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Metasploit Express Review

Metasploit Express with Ubuntu

The purchase of Metasploit by Rapid7 last year and the recent release of Metasploit Express has been big news in the security community.

I have finally gotten around to giving it a spin. So what is Metasploit Express? It is a web based front end for Metasploit that provides not only easy access to the underlying tool it also adds reporting and organisation to your penetration testing. Allowing projects to be saved, results stored and tested.

Sure does beat running metasploit and using a flat text file for your project database. 😉

I grabbed a copy of the Trial Version from the Metasploit website.

#chmod +x metasploit-3.4.0-linux-x64-installer.bin
# ./metasploit-3.4.0-linux-x64-installer.bin

Install was gui based and simple enough. Following the installation I was directed to web based console.

https://localhost:3790/

Create a user account.

Enter Product Key and Activate with Rapid7.com. A friendly reminder that we are in the world of commercial software.

Created Test1 and ran the initial scan

Resource usage is very low during scanning phase. Memory usage considerably less than firefox and barely touched the sides of CPU on my old Core2duo.

Against my 3 hosts I ran the brute force module. All settings are defaults.

Note the windows host has login Administrator with password test and admin with password. The Linux host has password of test on the root account.

I was surprised that these were not discovered during the brute scans.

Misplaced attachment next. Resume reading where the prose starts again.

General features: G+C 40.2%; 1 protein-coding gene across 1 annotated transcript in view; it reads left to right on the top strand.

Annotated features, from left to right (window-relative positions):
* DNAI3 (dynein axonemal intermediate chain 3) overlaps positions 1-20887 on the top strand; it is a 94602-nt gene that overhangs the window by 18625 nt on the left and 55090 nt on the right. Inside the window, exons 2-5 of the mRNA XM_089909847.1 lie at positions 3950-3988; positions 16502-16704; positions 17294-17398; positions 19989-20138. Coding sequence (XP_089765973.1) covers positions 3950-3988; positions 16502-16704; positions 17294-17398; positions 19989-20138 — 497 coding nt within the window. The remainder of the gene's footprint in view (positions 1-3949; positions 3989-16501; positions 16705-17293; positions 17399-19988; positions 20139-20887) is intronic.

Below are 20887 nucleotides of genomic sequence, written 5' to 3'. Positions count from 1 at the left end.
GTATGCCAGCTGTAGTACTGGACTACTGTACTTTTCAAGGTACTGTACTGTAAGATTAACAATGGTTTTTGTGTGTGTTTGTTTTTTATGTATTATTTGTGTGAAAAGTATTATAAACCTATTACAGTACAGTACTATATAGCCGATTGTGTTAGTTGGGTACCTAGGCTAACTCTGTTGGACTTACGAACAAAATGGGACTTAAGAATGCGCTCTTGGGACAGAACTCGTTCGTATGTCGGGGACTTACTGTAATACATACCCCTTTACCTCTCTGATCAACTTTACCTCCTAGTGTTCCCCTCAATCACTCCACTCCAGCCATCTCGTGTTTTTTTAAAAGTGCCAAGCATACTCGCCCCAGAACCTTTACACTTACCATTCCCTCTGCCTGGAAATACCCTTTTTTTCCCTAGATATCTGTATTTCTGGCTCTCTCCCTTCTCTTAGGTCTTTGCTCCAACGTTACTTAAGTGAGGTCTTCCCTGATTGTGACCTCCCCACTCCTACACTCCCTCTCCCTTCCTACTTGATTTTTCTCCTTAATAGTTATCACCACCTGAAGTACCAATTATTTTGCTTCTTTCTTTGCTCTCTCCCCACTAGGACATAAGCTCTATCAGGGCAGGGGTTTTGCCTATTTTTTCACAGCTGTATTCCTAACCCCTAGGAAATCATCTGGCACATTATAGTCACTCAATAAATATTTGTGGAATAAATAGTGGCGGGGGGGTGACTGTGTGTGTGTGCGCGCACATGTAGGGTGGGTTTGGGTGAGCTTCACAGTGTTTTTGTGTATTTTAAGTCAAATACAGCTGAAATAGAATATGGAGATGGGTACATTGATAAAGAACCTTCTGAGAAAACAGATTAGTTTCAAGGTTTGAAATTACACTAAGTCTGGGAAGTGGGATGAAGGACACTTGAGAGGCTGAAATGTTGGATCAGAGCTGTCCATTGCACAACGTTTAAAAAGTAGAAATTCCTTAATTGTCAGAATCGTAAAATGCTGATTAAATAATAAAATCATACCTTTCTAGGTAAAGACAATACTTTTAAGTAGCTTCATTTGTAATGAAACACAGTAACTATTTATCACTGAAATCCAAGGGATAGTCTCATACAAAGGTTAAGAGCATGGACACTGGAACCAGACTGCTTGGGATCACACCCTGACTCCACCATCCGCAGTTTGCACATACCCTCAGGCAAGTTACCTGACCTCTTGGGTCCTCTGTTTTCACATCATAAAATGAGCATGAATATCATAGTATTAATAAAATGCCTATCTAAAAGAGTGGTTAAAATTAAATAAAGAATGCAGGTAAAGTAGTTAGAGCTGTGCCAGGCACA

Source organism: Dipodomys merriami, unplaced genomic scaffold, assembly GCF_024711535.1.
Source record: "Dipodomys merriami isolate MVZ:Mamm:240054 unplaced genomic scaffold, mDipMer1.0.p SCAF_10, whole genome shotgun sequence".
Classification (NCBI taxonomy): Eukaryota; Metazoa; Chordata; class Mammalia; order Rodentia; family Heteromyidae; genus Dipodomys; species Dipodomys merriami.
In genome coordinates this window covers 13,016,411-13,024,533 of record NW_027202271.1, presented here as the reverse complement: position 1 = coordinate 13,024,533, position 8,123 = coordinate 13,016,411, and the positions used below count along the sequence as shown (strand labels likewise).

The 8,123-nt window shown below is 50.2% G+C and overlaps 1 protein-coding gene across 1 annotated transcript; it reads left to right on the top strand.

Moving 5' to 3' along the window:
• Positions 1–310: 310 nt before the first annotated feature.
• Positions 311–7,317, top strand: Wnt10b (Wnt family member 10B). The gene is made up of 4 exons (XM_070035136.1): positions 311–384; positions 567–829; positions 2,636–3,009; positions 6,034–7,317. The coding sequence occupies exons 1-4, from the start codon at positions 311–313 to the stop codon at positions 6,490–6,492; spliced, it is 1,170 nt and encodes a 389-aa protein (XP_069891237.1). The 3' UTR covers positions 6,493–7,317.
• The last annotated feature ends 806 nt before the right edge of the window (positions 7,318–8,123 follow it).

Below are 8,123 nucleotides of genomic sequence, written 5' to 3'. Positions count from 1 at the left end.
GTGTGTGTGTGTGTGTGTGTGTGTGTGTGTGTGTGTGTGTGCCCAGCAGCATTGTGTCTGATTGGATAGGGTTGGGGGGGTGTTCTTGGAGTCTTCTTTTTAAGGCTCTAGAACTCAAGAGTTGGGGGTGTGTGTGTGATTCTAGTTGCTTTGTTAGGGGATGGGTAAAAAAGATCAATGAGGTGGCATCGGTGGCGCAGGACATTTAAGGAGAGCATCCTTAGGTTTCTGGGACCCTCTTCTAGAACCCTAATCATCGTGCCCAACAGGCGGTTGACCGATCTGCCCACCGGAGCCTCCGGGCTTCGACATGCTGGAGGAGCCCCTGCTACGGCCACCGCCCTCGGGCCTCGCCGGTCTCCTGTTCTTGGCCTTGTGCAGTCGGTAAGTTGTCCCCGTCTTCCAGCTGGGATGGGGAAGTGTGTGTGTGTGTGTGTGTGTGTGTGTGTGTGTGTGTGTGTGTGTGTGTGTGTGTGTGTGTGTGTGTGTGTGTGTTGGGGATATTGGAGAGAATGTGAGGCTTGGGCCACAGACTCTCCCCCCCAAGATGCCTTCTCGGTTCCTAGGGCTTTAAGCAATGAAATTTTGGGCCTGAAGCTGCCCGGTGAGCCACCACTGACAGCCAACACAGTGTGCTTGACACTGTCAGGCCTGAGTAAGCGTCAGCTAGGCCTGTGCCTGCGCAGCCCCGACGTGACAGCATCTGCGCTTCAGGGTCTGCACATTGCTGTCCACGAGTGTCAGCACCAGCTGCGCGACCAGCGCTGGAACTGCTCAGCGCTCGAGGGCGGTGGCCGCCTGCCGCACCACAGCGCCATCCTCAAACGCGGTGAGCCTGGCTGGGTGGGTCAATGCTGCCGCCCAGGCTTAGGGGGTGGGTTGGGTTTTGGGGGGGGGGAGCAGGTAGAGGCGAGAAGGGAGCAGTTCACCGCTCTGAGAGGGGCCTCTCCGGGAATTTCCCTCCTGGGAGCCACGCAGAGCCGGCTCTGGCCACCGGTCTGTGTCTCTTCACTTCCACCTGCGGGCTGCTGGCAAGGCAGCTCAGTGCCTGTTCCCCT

I redid the brute force module after changing the root password to "toor". Success! It seems the dictionary may not have been large enough for root / test.

Update: as noted by HD Moore selecting the deep option rather than default on the brute force would have hit on "test".

Using the session from the brute forced credentials I was able to gather data from the system with prebuilt scripts and get full access via a shell.

Onto the exploitation module.

Session found on the windows XP host as expected ms08_067 was successfully exploited.

Switching to the session tab (nice that while scans are running you can move about the console) reveals prebuilt modules that can be performed with the session - collect system data, virtual desktop, access file system, and command shell. These are straight out of meterpreter.

I grabbed some system data and found the display of the collected data is clear and easy to get to.

Accessing the virtual desktop I was able to connect using a java applet, the other choice to manually use a vnc viewer was also available.

Browsing the file system is all web based, fast and responsive, allowing browsing of the system drives looking for data to snarf.

Lastly direct access to the meterpreter shell is right there, giving you full access to the session through the web console.

Reports linked here

During my testing I did not have a working NexPose Vulnerability Scanner install, however note that this is also an option for enumeration of the vulnerabilities and would be interesting to see in action.

Overall this is a quality product, utilising the underlying framework the web based front end is solid enhancement that is definitely worth the price, whether you are running metasploit on a daily basis and need access to the reporting and backend database or if you run it occasionally within your environment this puts the power of the tool only a few clicks away.